So, I am pleasantly surprised that my children picked partners with really nice families with good values. In the realm of coincidences possible in this life, my daughter fell in love with a young man from the small town nearest to our country house. So we started seeing his parents socially every now and then—movies, informal dinners. Now it’s more often. Yesterday afternoon I found myself in town in the hardware store, frustrated that I couldn’t find a crock just right for making cucumber half sour pickles like the ones my grandmother made. It occurred to me that I was a 1 minute drive from Dave’s folks. So I picked up my iPhone and spent the next two hours sitting on the front porch of a Victorian era farmhouse. Nice. My son’s girlfriend’s mom and I have been exchanging emails as the kids study for the bar exam. Her dad is on Facebook, and sometimes I see him there. Nice. My son’s girlfriend’s family go to the shore for a vacation each year; my son is joining them. Nice. My daughter’s boyfriend’s family goes to a lake in Maine, and she’ll be part of that group. Nice.

There’s no name for this expansion of family pre-marriage. We have new friends, not necessarily besties, but people we like. Our kids have other adults with whom they interact, about whom they care. I suppose there would have been a word in Yiddish, should the language have evolved in that direction. (The only people who actively and daily use language, aside from some cultural enthusiasts, are certain sects of Orthodox Jews who do not, I imagine, have these kinds of relationships since their kids get married. Early.) Me, the word person—I’m willing to just enjoy the feeling.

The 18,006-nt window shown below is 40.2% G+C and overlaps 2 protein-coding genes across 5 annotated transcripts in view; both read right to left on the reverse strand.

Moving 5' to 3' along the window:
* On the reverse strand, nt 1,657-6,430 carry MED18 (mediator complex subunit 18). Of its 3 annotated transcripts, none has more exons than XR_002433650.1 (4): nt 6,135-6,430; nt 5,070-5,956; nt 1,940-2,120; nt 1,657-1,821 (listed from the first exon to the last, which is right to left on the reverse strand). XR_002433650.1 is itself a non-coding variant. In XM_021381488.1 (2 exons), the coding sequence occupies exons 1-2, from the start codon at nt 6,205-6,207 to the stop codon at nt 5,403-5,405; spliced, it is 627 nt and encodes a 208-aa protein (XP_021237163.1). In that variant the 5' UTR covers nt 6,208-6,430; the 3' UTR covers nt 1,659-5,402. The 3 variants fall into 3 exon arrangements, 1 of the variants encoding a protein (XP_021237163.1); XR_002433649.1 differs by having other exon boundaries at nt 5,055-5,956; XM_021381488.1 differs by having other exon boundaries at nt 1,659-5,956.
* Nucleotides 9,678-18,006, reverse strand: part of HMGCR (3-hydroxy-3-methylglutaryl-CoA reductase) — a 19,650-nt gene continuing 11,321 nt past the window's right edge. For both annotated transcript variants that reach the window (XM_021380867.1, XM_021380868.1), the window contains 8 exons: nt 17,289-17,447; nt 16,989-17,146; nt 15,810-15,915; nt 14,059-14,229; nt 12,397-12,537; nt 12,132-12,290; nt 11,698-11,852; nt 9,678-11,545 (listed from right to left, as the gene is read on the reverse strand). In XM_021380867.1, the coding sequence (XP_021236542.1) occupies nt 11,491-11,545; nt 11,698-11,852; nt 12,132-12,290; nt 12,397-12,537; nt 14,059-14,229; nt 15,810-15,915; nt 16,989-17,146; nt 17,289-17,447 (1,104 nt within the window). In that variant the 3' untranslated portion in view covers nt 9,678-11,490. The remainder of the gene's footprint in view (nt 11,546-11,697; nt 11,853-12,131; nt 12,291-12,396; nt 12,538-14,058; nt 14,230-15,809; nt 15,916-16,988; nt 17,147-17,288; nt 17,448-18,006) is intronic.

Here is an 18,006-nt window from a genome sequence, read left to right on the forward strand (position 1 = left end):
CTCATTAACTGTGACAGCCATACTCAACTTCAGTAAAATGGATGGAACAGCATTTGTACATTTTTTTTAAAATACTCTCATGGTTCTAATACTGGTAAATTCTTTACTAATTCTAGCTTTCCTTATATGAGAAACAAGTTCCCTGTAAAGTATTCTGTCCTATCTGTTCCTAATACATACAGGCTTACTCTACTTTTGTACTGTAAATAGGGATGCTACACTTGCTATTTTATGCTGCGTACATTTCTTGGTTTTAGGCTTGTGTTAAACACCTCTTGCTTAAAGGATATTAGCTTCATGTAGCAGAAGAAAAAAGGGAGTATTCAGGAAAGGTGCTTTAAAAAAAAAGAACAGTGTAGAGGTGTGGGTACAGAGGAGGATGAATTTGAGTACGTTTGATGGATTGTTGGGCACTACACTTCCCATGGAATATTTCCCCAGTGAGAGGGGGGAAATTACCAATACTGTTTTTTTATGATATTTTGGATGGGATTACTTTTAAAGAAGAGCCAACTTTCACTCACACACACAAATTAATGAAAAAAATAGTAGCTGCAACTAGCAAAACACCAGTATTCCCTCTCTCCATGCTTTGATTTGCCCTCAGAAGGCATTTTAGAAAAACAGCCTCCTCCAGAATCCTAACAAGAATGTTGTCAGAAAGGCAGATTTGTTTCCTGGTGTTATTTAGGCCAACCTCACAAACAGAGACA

Here is a t-shirt I hope I’ll be wearing one day:

  • Follow your kids’ lead. My kids weren’t the type to “bring home” just anyone. When they were ready, we were happy to meet the person. I’ve always tried not to pressure or nag, though, I must say, I haven’t always succeeded. So I say, “follow your kids’ lead” in the spirit of “take this good advice I’ve heard from others,” not, “oh, follow my example.”
  • Try not to mention ex-boyfriends or ex-girlfriends. We’ve been pretty good about that, though sometimes it’s hard not to mention them especially when they play a role in a funny story. My rule here is that you get to tell the story, but you don’t emphasize the ex.
  • Don’t call a current boyfriend or girlfriend by an ex’s name. I mention this because I’ve done it. My son dated a girl named Megan in high school, and I sometimes call the dog Megan. I don’t get it.
  • Be there for your kid, even when the significant other is in the right. A corollary to this is that even after a break-up, don’t overly malign the ex because they might get back together. A former boss whose kids were a bit older than my gave me this advice: her daughter unengaged and re-engaged about three times before that relationship finally bit the dust.

As always, I invite your comments and would love to hear your almost-in-law stories.